Designers Share Their Experiences
Dr. Andy Gibbons – Instructional Psychology and Technology – BYU
Well on this project where we were—we were training our diverse group. We were training submarine, excuse me, we were training helicopter pilots and we were training sensor operators who sit in the back and are completely different. One group was officers. One group was not officers, they were enlisted people. So, there was a great diversity of people we had to communicate with. I was very fortunate in this project because of some staffing. You know, it was not skill on my part or good choices on my part. We had two people whose personalities really spelled the success of the project. One was an untrained instructional designer. He was a Harvard graduate, he had his Bachelors from Harvard, and yet he wasn’t employed in a law firm, you know, he wasn’t advancing in his career. He was kind of in-between trying to decide what he wanted to do, but he had this wonderful outgoing personality, people just loved being around him, they wanted to talk to him all the time. And so he was kind of the heartbeat of the project. He was the glue that made all this diverse group of people, he was a motivator, he was exciting to be around. The second person was a Navy, former Navy, was a retiree. He had been in the Navy for so long and we were working with Navy personnel, both officers and enlisted people. He had been a fairly high ranking enlisted person. And he knew how not to take “guff” from enlisted people. He knew how to address officers, and he was on the technical side of things. He was very skilled with people within the military world. Without those two guys this would have been the biggest disaster. This project would have not worked, so personalities were incredibly important.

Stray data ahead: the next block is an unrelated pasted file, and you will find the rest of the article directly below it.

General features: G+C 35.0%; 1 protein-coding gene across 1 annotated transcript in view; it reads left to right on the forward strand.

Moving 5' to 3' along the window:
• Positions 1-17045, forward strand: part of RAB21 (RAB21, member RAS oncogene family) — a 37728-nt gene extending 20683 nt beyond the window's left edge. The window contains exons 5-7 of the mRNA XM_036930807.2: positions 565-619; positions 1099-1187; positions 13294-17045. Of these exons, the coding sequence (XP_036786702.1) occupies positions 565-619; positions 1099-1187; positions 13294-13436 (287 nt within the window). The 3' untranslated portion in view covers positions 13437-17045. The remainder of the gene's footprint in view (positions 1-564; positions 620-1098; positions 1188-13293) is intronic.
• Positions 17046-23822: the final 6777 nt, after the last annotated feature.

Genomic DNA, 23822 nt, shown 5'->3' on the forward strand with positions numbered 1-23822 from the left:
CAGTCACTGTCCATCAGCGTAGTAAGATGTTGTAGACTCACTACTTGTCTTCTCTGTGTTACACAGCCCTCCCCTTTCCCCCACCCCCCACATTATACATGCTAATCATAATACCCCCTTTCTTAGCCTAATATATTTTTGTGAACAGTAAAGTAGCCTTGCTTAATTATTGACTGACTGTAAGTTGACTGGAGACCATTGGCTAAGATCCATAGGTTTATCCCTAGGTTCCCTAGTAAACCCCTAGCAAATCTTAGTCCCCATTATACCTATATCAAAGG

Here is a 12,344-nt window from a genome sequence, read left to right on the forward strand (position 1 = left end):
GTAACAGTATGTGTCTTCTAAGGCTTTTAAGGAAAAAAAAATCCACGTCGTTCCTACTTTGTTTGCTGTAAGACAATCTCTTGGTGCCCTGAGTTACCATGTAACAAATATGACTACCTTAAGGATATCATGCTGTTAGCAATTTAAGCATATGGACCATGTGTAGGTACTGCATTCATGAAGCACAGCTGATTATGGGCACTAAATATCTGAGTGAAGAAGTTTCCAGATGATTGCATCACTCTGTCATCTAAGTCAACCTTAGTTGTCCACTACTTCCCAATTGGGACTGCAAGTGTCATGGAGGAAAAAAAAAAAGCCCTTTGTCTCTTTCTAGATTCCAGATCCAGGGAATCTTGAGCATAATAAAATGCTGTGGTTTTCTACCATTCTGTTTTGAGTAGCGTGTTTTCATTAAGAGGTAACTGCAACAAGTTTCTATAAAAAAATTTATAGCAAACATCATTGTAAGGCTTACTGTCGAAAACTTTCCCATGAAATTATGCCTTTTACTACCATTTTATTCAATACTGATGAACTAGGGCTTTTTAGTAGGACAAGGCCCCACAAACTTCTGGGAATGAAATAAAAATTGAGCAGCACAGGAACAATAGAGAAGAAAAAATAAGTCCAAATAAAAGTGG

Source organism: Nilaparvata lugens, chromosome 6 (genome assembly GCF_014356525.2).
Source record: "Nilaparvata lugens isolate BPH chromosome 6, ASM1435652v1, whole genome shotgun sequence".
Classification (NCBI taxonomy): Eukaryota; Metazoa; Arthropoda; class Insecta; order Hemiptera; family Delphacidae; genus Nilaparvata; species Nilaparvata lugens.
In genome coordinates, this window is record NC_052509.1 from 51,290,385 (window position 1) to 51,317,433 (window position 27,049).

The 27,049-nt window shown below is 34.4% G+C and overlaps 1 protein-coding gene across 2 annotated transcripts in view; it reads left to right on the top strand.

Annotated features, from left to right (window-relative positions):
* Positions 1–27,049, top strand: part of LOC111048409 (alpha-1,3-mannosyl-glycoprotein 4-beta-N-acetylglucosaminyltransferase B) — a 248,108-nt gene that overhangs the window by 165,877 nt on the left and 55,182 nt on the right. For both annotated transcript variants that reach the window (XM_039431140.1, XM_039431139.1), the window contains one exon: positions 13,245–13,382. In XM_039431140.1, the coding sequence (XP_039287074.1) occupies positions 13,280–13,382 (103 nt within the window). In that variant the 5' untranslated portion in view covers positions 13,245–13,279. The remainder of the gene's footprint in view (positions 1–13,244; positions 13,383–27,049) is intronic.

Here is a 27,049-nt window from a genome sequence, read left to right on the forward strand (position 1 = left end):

Heather Bryce – Independent Studies – BYU
Well on Art 45, it’s unusual because the instructor is actually an artist. Then we have an art director. Our flash supervisor has an art background, and he also has his masters in Instructional Design. And then we have our videographer who is artistic. So we had a lot of artistic personalities on this project. I think most of our team is used to working together, so I think the synergy was really great there, they had great ideas supporting because they’re aware of what each role can do. I think the only, probably one thing that made this course, this project a little more interesting was our art director and our flash supervisor are both artists, and then of course the author is an artist. So they sometimes differed on how things should be presented. So I was really, they did a fantastic job in finding compromise. Because at the end of the day with our courses we have the final say with what is in a course. The author will give us the material, but we have the final say in how to present it. I think we found a nice way. Some things we went with the way that the author wanted to present certain concepts. And other ways, we went with the ways that our team thought it should be presented and I thought it was a good compromise.